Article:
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I am in Maryland, and we only get one nectar flow which has been over for 6 weeks or more. I started feeding 1:1 after I pulled supers, and I have always thought it kept them from being too grumpy. My hives are all boiling with bees, and almost running out of room. it seems i may have given them the wrong idea with feeding too much. ( At least the SHB don't stand a chance.) So, i decided to not feed for the remainder of August.

I will go back in the hives the first week of Sept to remove Apivar strips and access their needs then.

Should I have not started feeding at all during the dearth? and then started in Sept?

Every year is a learning year!

Thanks,
NewBeeLady, but not that new anymore.
 

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if you want to keep the pissy foragers busy during the day then open feed VERY light syrup. this keeps them busy. if there are other bees in the neighborhood that you dont want to feed then use an inverted jar on top of inner cover but only one hole in the lid to choke it down.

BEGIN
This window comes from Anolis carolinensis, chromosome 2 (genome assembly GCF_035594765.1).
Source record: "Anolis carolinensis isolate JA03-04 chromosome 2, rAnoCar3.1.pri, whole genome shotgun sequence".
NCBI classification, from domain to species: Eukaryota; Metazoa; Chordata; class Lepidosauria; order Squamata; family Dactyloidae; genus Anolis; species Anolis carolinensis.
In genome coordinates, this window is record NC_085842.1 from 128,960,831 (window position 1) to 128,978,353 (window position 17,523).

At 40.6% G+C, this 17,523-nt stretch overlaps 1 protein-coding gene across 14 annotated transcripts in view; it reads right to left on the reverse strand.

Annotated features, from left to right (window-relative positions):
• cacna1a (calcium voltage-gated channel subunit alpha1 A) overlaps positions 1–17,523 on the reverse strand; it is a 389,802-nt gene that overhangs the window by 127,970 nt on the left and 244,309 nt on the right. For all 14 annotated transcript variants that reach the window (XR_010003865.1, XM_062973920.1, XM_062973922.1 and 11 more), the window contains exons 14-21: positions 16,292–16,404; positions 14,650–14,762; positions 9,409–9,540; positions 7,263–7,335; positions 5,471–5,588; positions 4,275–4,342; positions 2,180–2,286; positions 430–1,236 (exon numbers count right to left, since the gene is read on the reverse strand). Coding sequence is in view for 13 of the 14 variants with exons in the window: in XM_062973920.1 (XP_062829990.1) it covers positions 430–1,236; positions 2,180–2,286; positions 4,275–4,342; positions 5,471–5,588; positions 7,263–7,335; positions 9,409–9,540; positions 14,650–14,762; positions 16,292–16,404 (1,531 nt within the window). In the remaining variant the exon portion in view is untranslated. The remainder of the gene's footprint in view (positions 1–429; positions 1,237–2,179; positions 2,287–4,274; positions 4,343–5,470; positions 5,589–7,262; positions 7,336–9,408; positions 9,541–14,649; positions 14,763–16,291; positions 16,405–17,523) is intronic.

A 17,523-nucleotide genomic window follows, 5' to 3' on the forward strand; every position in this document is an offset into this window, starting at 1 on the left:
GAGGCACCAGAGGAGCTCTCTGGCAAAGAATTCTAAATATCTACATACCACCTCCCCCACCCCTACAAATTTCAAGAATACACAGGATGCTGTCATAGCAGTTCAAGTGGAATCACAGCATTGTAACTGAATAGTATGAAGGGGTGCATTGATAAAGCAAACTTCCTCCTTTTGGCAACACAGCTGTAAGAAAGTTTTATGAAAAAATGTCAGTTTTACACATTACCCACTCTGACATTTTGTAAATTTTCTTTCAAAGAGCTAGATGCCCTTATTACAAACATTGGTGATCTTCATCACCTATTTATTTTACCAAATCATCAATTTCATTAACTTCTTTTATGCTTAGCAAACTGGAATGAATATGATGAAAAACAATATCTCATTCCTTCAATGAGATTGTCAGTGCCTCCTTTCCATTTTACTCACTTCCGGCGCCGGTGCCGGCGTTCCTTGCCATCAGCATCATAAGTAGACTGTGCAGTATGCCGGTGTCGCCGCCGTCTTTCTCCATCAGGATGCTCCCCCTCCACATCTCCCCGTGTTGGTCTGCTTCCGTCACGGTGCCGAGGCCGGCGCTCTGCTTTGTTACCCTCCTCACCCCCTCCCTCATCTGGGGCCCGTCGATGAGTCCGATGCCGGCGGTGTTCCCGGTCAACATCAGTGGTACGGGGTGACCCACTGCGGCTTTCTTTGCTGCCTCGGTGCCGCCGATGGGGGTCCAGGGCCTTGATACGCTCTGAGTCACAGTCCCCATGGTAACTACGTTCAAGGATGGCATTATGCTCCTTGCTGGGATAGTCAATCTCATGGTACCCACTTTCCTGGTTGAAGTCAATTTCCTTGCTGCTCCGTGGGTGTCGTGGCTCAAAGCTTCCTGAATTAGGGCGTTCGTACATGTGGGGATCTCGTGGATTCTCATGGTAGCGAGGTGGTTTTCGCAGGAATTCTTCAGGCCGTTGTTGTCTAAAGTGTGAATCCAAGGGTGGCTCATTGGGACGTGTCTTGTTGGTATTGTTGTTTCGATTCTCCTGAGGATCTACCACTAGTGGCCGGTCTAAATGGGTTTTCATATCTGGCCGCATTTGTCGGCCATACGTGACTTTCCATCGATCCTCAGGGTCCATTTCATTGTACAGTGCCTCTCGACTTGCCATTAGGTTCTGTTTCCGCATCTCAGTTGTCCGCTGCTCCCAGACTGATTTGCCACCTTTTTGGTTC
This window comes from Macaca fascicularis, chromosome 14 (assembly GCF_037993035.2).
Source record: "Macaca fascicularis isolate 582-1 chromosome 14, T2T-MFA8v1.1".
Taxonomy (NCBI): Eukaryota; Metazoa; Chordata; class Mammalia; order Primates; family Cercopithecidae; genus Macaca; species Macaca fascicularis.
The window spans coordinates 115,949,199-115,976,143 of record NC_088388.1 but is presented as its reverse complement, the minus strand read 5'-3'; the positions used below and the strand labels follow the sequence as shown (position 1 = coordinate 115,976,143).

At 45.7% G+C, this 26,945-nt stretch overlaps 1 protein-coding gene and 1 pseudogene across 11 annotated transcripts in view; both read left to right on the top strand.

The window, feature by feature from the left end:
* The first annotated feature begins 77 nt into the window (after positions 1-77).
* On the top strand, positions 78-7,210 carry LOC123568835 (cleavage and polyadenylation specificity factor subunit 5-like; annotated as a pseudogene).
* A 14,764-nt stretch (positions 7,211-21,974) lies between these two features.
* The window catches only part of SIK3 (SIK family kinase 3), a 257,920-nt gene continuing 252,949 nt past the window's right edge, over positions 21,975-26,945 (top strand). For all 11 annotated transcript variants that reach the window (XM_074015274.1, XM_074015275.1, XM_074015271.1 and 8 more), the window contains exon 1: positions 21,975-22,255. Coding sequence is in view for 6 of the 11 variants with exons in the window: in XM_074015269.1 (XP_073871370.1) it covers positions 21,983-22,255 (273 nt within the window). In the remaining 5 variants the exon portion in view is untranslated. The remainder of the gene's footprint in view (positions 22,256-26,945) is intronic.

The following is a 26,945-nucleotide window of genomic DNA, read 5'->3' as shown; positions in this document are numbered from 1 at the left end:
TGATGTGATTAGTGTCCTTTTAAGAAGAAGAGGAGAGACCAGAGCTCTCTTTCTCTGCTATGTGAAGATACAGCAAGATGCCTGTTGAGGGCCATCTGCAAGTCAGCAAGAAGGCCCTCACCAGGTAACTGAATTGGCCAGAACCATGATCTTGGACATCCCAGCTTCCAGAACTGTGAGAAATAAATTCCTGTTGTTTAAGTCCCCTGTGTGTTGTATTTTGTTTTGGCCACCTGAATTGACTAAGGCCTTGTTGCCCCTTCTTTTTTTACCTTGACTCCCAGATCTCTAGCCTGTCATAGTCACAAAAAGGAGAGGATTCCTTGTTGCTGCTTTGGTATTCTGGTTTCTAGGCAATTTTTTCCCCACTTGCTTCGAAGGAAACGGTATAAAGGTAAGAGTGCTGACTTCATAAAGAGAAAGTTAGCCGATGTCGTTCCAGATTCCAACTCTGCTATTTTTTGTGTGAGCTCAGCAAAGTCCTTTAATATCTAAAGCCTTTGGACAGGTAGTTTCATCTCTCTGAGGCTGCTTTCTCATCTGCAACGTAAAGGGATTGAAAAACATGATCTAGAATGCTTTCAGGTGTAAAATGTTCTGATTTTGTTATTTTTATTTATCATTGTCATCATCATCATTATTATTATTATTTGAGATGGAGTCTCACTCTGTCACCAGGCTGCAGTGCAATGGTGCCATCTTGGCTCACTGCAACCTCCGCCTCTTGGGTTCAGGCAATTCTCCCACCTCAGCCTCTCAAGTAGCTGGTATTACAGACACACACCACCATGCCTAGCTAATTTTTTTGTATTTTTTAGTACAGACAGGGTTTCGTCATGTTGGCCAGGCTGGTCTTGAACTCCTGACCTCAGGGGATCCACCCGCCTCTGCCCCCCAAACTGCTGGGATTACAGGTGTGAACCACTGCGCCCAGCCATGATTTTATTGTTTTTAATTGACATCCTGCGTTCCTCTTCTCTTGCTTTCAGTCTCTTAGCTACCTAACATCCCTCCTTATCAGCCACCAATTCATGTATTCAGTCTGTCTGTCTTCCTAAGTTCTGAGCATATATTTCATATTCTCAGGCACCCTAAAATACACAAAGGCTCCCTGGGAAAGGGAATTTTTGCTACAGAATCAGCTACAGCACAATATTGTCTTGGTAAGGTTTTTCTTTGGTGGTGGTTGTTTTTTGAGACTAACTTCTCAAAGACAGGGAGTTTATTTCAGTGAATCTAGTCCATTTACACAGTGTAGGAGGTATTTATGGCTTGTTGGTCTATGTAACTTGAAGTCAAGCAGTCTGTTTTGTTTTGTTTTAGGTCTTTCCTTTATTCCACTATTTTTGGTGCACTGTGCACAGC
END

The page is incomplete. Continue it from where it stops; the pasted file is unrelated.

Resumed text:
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In general, my area is in a dearth every year from July 1 until winter comes. We do get a bit of a flow when ivy blooms but it is not enough to get them ready for winter. The rains stop in the summer and everything turns brown. If I don't feed the bees, hives start dying from starvation. I try to feed about a quart of 1:1 every 2-3 days. It is enough to keep the hive alive and well but little enough to get the queen to slow down the rate of egg laying. I also open feed pollen powder (Ultrabee) since we generally have a total lack of pollen too. From my point of view, not feeding in a long dearth causes way more problems than feeding. FYI, do not over feed either. Weak starving hives are sickly, die easily, get robbed constantly and become the mite bomb for the neighborhood. Mites and diseases have a much easier time with a sickly hive. When you finally start feeding these sickly hives to get them ready for winter, they rarely take and store enough food to make it through the winter and die before spring comes. My recommendation is to feed less often but closely monitor how much food is stored in the hive. If they start running low on stores, feed more often and in larger quantities.
 
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